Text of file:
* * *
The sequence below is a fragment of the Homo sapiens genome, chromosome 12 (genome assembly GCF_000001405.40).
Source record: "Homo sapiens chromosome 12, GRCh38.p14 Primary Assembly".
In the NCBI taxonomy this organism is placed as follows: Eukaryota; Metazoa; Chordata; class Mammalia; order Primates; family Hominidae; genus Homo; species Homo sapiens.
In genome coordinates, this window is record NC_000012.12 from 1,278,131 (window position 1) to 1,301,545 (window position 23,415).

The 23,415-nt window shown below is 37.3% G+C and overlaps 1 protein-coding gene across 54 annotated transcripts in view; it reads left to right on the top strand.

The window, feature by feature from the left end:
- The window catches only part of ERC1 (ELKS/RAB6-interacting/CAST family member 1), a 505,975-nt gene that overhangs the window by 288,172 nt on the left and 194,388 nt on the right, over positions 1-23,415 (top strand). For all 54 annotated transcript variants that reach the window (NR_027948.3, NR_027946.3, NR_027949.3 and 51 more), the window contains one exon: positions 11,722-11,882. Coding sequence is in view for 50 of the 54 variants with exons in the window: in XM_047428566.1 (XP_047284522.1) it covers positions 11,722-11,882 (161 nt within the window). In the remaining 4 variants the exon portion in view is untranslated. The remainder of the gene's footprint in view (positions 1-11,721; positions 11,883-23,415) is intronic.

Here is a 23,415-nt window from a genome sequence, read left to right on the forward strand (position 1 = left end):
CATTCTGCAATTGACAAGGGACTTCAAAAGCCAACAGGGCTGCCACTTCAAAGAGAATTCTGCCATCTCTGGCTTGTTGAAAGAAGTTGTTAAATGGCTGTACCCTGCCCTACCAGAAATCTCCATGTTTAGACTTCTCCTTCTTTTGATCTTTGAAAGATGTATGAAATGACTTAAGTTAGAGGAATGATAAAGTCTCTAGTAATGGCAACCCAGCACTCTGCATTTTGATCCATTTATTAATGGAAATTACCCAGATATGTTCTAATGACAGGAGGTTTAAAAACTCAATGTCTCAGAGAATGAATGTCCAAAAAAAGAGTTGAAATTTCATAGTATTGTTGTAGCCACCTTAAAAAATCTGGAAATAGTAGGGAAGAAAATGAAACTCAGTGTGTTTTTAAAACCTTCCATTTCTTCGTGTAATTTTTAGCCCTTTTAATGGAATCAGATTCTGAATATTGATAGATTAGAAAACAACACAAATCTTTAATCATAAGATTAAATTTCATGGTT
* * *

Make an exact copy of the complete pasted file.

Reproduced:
The sequence below is a fragment of the Homo sapiens genome, chromosome 12 (genome assembly GCF_000001405.40).
Source record: "Homo sapiens chromosome 12, GRCh38.p14 Primary Assembly".
In the NCBI taxonomy this organism is placed as follows: Eukaryota; Metazoa; Chordata; class Mammalia; order Primates; family Hominidae; genus Homo; species Homo sapiens.
In genome coordinates, this window is record NC_000012.12 from 1,278,131 (window position 1) to 1,301,545 (window position 23,415).

The 23,415-nt window shown below is 37.3% G+C and overlaps 1 protein-coding gene across 54 annotated transcripts in view; it reads left to right on the top strand.

The window, feature by feature from the left end:
- The window catches only part of ERC1 (ELKS/RAB6-interacting/CAST family member 1), a 505,975-nt gene that overhangs the window by 288,172 nt on the left and 194,388 nt on the right, over positions 1-23,415 (top strand). For all 54 annotated transcript variants that reach the window (NR_027948.3, NR_027946.3, NR_027949.3 and 51 more), the window contains one exon: positions 11,722-11,882. Coding sequence is in view for 50 of the 54 variants with exons in the window: in XM_047428566.1 (XP_047284522.1) it covers positions 11,722-11,882 (161 nt within the window). In the remaining 4 variants the exon portion in view is untranslated. The remainder of the gene's footprint in view (positions 1-11,721; positions 11,883-23,415) is intronic.

Here is a 23,415-nt window from a genome sequence, read left to right on the forward strand (position 1 = left end):
CATTCTGCAATTGACAAGGGACTTCAAAAGCCAACAGGGCTGCCACTTCAAAGAGAATTCTGCCATCTCTGGCTTGTTGAAAGAAGTTGTTAAATGGCTGTACCCTGCCCTACCAGAAATCTCCATGTTTAGACTTCTCCTTCTTTTGATCTTTGAAAGATGTATGAAATGACTTAAGTTAGAGGAATGATAAAGTCTCTAGTAATGGCAACCCAGCACTCTGCATTTTGATCCATTTATTAATGGAAATTACCCAGATATGTTCTAATGACAGGAGGTTTAAAAACTCAATGTCTCAGAGAATGAATGTCCAAAAAAAGAGTTGAAATTTCATAGTATTGTTGTAGCCACCTTAAAAAATCTGGAAATAGTAGGGAAGAAAATGAAACTCAGTGTGTTTTTAAAACCTTCCATTTCTTCGTGTAATTTTTAGCCCTTTTAATGGAATCAGATTCTGAATATTGATAGATTAGAAAACAACACAAATCTTTAATCATAAGATTAAATTTCATGGTT